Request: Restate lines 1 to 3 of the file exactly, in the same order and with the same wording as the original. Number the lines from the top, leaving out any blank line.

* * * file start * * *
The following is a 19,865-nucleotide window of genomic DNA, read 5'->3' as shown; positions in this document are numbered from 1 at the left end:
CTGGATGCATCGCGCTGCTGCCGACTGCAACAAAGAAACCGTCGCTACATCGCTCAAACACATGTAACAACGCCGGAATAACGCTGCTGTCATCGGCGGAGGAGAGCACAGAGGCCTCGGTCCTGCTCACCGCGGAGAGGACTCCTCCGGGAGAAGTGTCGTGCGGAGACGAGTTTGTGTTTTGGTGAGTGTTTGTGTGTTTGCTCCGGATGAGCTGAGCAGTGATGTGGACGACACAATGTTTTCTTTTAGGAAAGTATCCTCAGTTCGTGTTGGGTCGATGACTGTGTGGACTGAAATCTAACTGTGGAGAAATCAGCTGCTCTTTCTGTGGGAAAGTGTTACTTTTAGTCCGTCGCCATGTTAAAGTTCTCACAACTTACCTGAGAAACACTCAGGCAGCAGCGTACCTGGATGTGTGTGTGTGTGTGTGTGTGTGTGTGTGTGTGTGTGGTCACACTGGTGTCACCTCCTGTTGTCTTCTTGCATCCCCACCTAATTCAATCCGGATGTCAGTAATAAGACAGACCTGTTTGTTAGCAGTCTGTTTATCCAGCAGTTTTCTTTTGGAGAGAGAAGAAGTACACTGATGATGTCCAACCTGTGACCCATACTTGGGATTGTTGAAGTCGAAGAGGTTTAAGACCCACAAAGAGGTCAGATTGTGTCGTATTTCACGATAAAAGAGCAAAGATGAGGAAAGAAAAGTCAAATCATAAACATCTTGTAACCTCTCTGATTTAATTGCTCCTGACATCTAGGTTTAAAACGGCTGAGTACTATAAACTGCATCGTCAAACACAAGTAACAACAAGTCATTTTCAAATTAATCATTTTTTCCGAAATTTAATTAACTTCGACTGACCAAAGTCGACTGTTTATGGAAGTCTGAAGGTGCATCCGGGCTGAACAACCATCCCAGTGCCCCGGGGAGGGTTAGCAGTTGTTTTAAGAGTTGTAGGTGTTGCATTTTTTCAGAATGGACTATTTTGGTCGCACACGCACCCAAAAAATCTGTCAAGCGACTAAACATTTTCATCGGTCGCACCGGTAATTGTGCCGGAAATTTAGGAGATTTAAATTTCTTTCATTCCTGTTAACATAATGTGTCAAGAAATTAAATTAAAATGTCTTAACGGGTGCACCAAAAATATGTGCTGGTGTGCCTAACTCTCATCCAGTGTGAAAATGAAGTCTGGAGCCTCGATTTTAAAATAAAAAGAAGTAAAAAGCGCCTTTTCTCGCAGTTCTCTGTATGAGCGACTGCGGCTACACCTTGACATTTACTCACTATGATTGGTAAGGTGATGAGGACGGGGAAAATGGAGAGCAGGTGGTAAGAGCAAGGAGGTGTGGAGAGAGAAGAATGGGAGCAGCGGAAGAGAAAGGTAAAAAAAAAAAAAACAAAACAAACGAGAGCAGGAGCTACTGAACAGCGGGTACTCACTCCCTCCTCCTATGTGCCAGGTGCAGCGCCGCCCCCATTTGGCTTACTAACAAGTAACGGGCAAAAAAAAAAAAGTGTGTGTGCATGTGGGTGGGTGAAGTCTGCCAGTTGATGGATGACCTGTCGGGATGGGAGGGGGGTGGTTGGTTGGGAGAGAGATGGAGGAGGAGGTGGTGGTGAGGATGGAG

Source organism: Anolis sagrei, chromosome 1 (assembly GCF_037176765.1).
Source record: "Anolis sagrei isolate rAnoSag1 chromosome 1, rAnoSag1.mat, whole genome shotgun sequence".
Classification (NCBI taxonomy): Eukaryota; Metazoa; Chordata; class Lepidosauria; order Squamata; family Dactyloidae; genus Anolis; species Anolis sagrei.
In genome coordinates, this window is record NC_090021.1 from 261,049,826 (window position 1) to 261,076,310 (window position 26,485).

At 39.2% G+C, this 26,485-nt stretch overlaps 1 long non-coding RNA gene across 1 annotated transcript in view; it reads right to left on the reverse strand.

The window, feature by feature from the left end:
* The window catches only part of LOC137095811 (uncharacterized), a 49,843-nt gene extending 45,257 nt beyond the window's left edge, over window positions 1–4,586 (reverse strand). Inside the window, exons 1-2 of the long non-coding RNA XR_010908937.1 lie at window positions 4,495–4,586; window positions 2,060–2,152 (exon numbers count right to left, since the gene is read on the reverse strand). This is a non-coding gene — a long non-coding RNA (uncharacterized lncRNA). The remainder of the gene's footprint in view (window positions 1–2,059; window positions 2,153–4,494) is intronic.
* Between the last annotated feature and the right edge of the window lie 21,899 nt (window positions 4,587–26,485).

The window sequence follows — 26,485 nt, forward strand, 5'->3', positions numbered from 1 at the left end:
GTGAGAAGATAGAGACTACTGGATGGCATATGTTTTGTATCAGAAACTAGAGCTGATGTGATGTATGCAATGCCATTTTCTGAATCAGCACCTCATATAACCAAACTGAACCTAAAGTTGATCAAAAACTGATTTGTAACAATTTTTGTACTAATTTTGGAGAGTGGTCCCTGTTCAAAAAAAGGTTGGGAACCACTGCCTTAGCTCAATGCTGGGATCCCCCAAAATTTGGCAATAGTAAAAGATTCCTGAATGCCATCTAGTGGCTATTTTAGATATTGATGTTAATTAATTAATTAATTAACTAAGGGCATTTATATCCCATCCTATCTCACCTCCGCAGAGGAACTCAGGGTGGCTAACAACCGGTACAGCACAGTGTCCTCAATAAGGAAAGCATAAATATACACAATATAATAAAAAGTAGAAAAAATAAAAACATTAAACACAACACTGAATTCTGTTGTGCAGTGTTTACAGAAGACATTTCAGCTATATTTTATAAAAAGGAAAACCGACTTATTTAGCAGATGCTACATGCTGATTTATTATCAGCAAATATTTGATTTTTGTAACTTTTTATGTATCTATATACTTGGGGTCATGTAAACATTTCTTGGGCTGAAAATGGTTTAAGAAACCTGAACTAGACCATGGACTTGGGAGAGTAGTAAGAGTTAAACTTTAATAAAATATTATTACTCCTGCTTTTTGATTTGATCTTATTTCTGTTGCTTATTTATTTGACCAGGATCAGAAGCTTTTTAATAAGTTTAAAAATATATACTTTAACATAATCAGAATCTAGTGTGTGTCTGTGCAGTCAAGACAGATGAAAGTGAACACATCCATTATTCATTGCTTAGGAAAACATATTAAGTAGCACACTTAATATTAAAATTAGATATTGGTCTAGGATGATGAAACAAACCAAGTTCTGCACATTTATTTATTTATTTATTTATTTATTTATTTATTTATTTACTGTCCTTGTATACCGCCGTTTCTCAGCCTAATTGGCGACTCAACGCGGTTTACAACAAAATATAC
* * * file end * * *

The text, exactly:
The following is a 19,865-nucleotide window of genomic DNA, read 5'->3' as shown; positions in this document are numbered from 1 at the left end:
CTGGATGCATCGCGCTGCTGCCGACTGCAACAAAGAAACCGTCGCTACATCGCTCAAACACATGTAACAACGCCGGAATAACGCTGCTGTCATCGGCGGAGGAGAGCACAGAGGCCTCGGTCCTGCTCACCGCGGAGAGGACTCCTCCGGGAGAAGTGTCGTGCGGAGACGAGTTTGTGTTTTGGTGAGTGTTTGTGTGTTTGCTCCGGATGAGCTGAGCAGTGATGTGGACGACACAATGTTTTCTTTTAGGAAAGTATCCTCAGTTCGTGTTGGGTCGATGACTGTGTGGACTGAAATCTAACTGTGGAGAAATCAGCTGCTCTTTCTGTGGGAAAGTGTTACTTTTAGTCCGTCGCCATGTTAAAGTTCTCACAACTTACCTGAGAAACACTCAGGCAGCAGCGTACCTGGATGTGTGTGTGTGTGTGTGTGTGTGTGTGTGTGTGTGTGGTCACACTGGTGTCACCTCCTGTTGTCTTCTTGCATCCCCACCTAATTCAATCCGGATGTCAGTAATAAGACAGACCTGTTTGTTAGCAGTCTGTTTATCCAGCAGTTTTCTTTTGGAGAGAGAAGAAGTACACTGATGATGTCCAACCTGTGACCCATACTTGGGATTGTTGAAGTCGAAGAGGTTTAAGACCCACAAAGAGGTCAGATTGTGTCGTATTTCACGATAAAAGAGCAAAGATGAGGAAAGAAAAGTCAAATCATAAACATCTTGTAACCTCTCTGATTTAATTGCTCCTGACATCTAGGTTTAAAACGGCTGAGTACTATAAACTGCATCGTCAAACACAAGTAACAACAAGTCATTTTCAAATTAATCATTTTTTCCGAAATTTAATTAACTTCGACTGACCAAAGTCGACTGTTTATGGAAGTCTGAAGGTGCATCCGGGCTGAACAACCATCCCAGTGCCCCGGGGAGGGTTAGCAGTTGTTTTAAGAGTTGTAGGTGTTGCATTTTTTCAGAATGGACTATTTTGGTCGCACACGCACCCAAAAAATCTGTCAAGCGACTAAACATTTTCATCGGTCGCACCGGTAATTGTGCCGGAAATTTAGGAGATTTAAATTTCTTTCATTCCTGTTAACATAATGTGTCAAGAAATTAAATTAAAATGTCTTAACGGGTGCACCAAAAATATGTGCTGGTGTGCCTAACTCTCATCCAGTGTGAAAATGAAGTCTGGAGCCTCGATTTTAAAATAAAAAGAAGTAAAAAGCGCCTTTTCTCGCAGTTCTCTGTATGAGCGACTGCGGCTACACCTTGACATTTACTCACTATGATTGGTAAGGTGATGAGGACGGGGAAAATGGAGAGCAGGTGGTAAGAGCAAGGAGGTGTGGAGAGAGAAGAATGGGAGCAGCGGAAGAGAAAGGTAAAAAAAAAAAAAACAAAACAAACGAGAGCAGGAGCTACTGAACAGCGGGTACTCACTCCCTCCTCCTATGTGCCAGGTGCAGCGCCGCCCCCATTTGGCTTACTAACAAGTAACGGGCAAAAAAAAAAAAGTGTGTGTGCATGTGGGTGGGTGAAGTCTGCCAGTTGATGGATGACCTGTCGGGATGGGAGGGGGGTGGTTGGTTGGGAGAGAGATGGAGGAGGAGGTGGTGGTGAGGATGGAG

Source organism: Anolis sagrei, chromosome 1 (assembly GCF_037176765.1).